An Interview with Author, Nick Quantrill
Yorkshire Crime Author Nick Quantrill in Conversation
by Sarah Morgan
Hull. A city out on a limb, a place that’s been home to many memorable characters over the years.
While Edinburgh has Ian Rankin’s Rebus, East Yorkshire’s largest conurbation has Joe Geraghty, a private eye who always gets his man.
He’s the creation of local boy Nick Quantrill, but it’s been a while since we saw Joe in action. Now he’a back in the forthcoming Sound of the Sinners, which Nick has jokingly described as the fourth in a trilogy of novels.
“The last one came out in 2013 just as Hull was being voted City of Culture,” says Nick. “I kind of left Joe Geraghty at that point. He was literally walking away from the city and I thought I was done with him, so it was an interesting challenge to come back and start what I hope will be another trilogy.”
While many entries in the crime genre are police procedurals, Nick’s books take a different approach.
“I liked the idea of taking that American, 1930s, hardboiled template and trying to lay it into a contemporary northern British city. I suppose it was the influence of Ted Lewis before I really knew a lot about him and his work. He was doing that with Get Carter, but placing it in Scunthorpe. I wanted to play with the tropes of the genre and make it modern.
“With the Geraghty novels I wanted to talk about Hull. It’s as much about me having a conversation with the city as anything. When I started them, I didn’t know anybody else who was writing about it, it was a creative dead end in that sense. I wanted to make sense of Hull and to document it. It’s about place for me.”
“It’s an addiction”
In the past few years, alongside being an author, Nick has become a familiar face on the festival circuit, not just talking about his own work, but also chairing discussions with fellow authors. His knowledge of current crime fiction is second to none, so it may surprise some people to learn he didn’t start out yearning to be a writer.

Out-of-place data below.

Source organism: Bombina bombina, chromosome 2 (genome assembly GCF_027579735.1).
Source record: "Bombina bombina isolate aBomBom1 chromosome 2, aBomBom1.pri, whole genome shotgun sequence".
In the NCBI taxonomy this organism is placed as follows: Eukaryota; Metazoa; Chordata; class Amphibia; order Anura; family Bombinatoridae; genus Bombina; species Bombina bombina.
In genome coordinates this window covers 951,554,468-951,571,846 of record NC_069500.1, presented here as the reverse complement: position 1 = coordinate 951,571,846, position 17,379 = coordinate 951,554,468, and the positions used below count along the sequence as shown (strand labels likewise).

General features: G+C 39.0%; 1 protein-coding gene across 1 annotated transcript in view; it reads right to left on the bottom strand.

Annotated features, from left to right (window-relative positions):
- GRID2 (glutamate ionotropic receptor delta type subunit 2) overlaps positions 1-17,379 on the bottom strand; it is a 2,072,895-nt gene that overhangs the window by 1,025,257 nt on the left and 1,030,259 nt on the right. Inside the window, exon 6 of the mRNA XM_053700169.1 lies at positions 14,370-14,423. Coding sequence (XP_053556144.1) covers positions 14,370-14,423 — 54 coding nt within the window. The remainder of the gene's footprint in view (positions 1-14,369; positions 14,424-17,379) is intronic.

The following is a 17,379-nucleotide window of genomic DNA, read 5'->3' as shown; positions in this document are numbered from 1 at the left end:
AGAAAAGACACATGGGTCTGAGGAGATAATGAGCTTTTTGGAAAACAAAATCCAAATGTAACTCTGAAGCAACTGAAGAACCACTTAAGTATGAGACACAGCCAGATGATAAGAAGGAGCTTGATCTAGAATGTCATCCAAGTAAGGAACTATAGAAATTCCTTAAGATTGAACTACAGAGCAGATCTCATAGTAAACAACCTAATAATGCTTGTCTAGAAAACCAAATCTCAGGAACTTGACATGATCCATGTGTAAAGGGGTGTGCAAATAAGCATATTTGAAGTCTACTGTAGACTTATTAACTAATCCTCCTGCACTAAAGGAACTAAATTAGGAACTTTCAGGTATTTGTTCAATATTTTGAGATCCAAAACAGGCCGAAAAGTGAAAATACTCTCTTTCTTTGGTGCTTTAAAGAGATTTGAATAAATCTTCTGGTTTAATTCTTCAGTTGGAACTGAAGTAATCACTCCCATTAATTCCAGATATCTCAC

“I grew up in Hull in the 1980s where art was a sort of swear word,” he explains. “It was only after discovering the local music scene in the early 1990s that I found like-minded people who were doing their own thing in their own way. So it was a bit of a slow-burner.
“I started reading a lot more in my twenties and finished an Open University degree when I was 30. After that I was motivated to do something and had more time on my hands so I thought I’d write a short story, and now, 15 years later, I can’t stop doing it – it’s an addiction.”
Although excited about the release of Sound of the Sinners, 2020 hasn’t been without its disappointments – not least the cancellation of this year’s Hull Noir festival; he’s one of the event’s founders and organisers.
Hopes are, however, high for next year: “We’ve rebooked, the new date is 25th March 2021. Fingers crossed. It will probably follow the programme we were going to have this year, but obviously we have to see what happens with the wider health issue.”
“Proud to be a crime writer”
Those who attend such events are often budding writers themselves, and Nick has a few words of wisdom for anyone hoping to follow in his footsteps.
“It doesn’t matter if you’re a beginner or a seasoned veteran, it’s all about just sitting down and writing, there’s no getting around it,” he claims.
“You’ve got to remember it’s a marathon as well, so there’ll be days when it’s a slog and you don’t feel as if you’re achieving anything, but the cumulative effect is what you’re working towards. And read a lot too.”
Fans will be pleased to know that Nick is already working on his next book – “it’s not a Joe Geraghty novel. I’m about halfway through and it’s a bit of a journey of discovery at the moment; I can’t really say too much about it in case I change my mind completely!”
But what he is willing to tell us is that it’s another crime tale – and he has no plans to quit either, he’s in it for the long run.
“I love writing crime novels and reading them. It’s a genre that can be looked down on sometimes but I’m proud to be a crime writer and to be writing about Hull. The aim is to just write better crime novels.”
‘Sound of the Sinners’ by Nick Quantrill is published by Fahrenheit Press on August 28th. Pre-order it and buy the rest of the Joe Geraghty novels – ‘Broken Dreams’, ‘The Late Greats’ and ‘The Crooked Beat’ – via: Fahrenheit Press